(2008) Paul McAuley, Gollancz, £18.99, hrdbk, 464pp, ISBN 978-0-575-07932-8
(N. American edition 2009) Pyr, US$16, trdpbk, ISBN 978-1-591-02781-2
It is the 23rd century and the Earth has been through the ravages of the overturn. The overturn was a severe episode of global warming: though it is not said by name it sounds like it could have been an Initial Eocene Thermal Maximum (IETM or PETM) analogue climate event. Either way, this and the intense population boom of the 21st century has left the Earth's ecosystems severely disrupted/transformed. The Earth's population is recovering and the latest science (especially bioscience) and technology as well as hard human labour is put to the regeneration effort.
Meanwhile off the Earth there is a community on the Moon. There was also one on Mars too, but it went renegade and Mars was dealt a crippling blow by an asteroid the Earth forces deflected onto the planet. The rebels in space retreated further out to the moons of Jupiter and Saturn. Though out there you may think their lives were austere, and in truth some true grit is needed, soon it was possible to have the luxuries of life due to these 'Outers' having high tech. This high tech includes GM technology and other developments that a number of the masses on Earth are wary (since it was the industrial technological society that caused the Overturn) but which the political classes respect as they recognise the power technology represents.
In this future humanity is therefore split between a recovering Earth (and its Lunar colonies) on one hand and the Outers on the other with real enmity between both camps. Add into this mix some Outers wanting to go further into space and use even more exotic technologies, and a powerful political-military class on Earth envious of the Outers' resources (and secretly, from their own people, envious of the Outer technology and you have tension. Furthermore the Outers themselves are somewhat split with those wishing to go further and those seeking trade with Earth.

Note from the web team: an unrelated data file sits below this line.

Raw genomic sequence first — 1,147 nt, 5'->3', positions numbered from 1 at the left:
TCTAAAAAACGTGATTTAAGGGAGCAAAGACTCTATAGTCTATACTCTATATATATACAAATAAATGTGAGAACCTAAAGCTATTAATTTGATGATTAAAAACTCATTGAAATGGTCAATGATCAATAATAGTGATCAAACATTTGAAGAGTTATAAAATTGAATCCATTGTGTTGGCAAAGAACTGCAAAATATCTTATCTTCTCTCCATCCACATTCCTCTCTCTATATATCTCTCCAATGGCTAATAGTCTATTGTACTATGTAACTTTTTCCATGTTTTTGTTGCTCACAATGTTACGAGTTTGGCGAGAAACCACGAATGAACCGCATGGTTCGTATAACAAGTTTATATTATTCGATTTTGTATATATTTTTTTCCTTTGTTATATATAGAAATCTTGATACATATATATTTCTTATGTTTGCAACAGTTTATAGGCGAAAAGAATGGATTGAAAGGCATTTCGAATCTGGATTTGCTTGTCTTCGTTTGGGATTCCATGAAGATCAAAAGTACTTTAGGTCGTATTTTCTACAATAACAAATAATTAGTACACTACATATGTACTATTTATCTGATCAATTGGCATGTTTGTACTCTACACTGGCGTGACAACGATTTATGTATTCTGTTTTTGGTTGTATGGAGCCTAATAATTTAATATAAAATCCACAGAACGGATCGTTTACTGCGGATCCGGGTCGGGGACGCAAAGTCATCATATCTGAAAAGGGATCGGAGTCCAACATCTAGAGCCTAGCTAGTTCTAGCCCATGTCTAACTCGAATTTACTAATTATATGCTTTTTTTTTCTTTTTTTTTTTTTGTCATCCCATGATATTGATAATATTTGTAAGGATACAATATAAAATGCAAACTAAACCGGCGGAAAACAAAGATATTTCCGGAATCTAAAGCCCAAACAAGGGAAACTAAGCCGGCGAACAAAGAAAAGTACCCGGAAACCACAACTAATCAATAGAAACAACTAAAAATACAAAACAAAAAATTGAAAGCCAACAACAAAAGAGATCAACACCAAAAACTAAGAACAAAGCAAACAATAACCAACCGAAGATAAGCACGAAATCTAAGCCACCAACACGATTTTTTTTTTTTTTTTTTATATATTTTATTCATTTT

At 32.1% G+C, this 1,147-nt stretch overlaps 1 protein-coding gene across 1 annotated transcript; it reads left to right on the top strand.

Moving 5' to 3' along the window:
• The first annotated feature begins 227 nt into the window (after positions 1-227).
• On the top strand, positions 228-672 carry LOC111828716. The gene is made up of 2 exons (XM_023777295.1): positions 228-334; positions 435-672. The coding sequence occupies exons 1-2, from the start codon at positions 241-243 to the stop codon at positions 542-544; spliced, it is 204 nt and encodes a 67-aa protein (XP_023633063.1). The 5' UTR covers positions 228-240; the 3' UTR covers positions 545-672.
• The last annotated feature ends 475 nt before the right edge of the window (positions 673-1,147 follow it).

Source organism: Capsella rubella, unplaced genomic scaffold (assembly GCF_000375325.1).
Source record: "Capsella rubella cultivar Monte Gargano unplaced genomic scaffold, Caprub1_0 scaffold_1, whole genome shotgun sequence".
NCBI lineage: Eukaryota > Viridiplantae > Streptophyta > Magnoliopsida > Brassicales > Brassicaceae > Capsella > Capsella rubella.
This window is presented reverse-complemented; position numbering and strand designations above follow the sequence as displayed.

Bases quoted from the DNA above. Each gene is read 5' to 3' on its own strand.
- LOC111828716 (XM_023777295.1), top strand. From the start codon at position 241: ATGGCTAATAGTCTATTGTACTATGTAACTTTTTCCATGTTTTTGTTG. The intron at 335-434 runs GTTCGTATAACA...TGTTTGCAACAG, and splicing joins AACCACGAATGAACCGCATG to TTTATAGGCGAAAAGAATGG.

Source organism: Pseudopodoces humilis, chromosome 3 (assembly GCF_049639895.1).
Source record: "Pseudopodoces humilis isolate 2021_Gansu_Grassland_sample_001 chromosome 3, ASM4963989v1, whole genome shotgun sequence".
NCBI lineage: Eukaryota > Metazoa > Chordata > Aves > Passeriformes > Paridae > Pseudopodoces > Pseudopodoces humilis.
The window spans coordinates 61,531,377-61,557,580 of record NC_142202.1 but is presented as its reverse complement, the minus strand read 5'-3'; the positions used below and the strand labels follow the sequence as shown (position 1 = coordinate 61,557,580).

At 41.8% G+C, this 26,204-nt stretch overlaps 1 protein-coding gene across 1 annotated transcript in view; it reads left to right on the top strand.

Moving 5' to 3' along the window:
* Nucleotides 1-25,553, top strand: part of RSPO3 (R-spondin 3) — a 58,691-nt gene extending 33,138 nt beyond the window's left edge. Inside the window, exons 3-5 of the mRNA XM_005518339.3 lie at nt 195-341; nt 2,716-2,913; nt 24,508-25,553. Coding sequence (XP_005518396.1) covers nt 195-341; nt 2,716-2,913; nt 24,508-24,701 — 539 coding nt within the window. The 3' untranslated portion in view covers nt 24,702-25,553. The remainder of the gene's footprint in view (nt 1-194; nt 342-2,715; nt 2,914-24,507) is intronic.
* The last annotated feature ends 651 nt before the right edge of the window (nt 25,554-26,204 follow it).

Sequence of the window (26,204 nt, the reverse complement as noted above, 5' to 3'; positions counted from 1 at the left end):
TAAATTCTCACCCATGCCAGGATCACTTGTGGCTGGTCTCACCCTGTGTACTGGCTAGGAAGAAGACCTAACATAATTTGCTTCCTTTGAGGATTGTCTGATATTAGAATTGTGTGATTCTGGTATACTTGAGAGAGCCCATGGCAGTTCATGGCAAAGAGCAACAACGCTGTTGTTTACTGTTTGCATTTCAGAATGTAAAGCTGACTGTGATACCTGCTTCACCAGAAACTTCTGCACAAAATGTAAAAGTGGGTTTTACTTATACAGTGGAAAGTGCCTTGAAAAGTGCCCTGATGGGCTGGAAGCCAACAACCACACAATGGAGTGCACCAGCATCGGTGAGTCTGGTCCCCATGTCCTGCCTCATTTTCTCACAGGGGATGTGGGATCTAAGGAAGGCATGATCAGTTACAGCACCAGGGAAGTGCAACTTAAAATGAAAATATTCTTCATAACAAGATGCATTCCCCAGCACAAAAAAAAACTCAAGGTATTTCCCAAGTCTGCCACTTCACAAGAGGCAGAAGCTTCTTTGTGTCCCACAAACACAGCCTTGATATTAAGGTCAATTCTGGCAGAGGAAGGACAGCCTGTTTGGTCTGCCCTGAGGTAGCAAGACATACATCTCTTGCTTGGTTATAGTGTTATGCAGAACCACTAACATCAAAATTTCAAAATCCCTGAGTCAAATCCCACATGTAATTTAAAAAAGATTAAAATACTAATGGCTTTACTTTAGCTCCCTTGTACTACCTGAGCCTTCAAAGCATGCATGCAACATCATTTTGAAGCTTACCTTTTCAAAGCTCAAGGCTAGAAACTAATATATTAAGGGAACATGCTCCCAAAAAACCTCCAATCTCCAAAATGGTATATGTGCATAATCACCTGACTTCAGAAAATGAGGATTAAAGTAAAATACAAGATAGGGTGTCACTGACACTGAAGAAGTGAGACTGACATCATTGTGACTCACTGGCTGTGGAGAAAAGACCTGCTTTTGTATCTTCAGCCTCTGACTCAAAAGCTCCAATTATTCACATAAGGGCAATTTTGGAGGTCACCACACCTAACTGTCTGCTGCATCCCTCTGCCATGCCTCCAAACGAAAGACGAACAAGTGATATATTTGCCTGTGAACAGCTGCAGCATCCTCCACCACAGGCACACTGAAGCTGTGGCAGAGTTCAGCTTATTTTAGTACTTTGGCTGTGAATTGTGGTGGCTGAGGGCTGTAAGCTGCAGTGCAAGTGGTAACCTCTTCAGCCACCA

This then is the set-up. Divided into five sequential novellas, The Quiet War novel follows a handful of disparately located protagonists through political intrigue that gradually leads up to a battle between some of the forces from Earth to control the key settlements in the Saturnian system: the Quiet War. We have: a pilot of a new fusion war craft; a middle-ranking scientist come politician; a junior scientist caught in the heat and so is forced by circumstance (not belief) to switch sides; and a genetically modified warrior who gets to be sent to soften the enemy up with terrorist action.
Let me say straight away that The Quiet War is an accomplished space opera. For those wishing a more precise position with the SF landscape, it is a cross between mundane SF with a dash of cyber- and biopunk. 'Mundane' because we have conventional reaction rockets and technology which largely we can foresee as happening in the coming decades. 'Cyberpunk' because there is artificial intelligence, internet activity, cyber conferences, e-privacy issues and so forth. And 'biopunk' because there are not only the cyberpunkish computer-human direct interfaces, but also human GM as well as synthetic biology (for example vacuum plants).
But this is McAuley and the man will not be constrained by typecasting. So this is different from other of his recent books (in fact you have to go back quite a few years to see any similar from him in genre terms). Indeed it is very distinct from his last book, the absolutely marvellous Cowboy Angels. That novel had a solid SF concept at its heart from which streams of sense of wonder flowed inexorably gushed. Here the SF is more evenly embedded across the whole novel. Aside from the space opera future there are some marvellous throw-away snippets. I liked the intelligent, escaped lab rats that made pest control a tad difficult, and enjoyed the notion of a religion based on distant far future astronauts sending messages back in time to ensure that their future would come about. These are delightful one-offs and there are others to enliven what is an already rollicking story.
So do I recommend The Quiet War? Well I guess you might have gently begun to suspect that there is the remotest possibility that, yes, I believe I do even: though for my money I feel Cowboy Angels was even better. Such is life at the top edge of SF.
Tony has reviewed the paperback here.
Follow-up Quiet War novels include: Evening's Empires, Gardens of the Sun and In the Mouth of the Whale.
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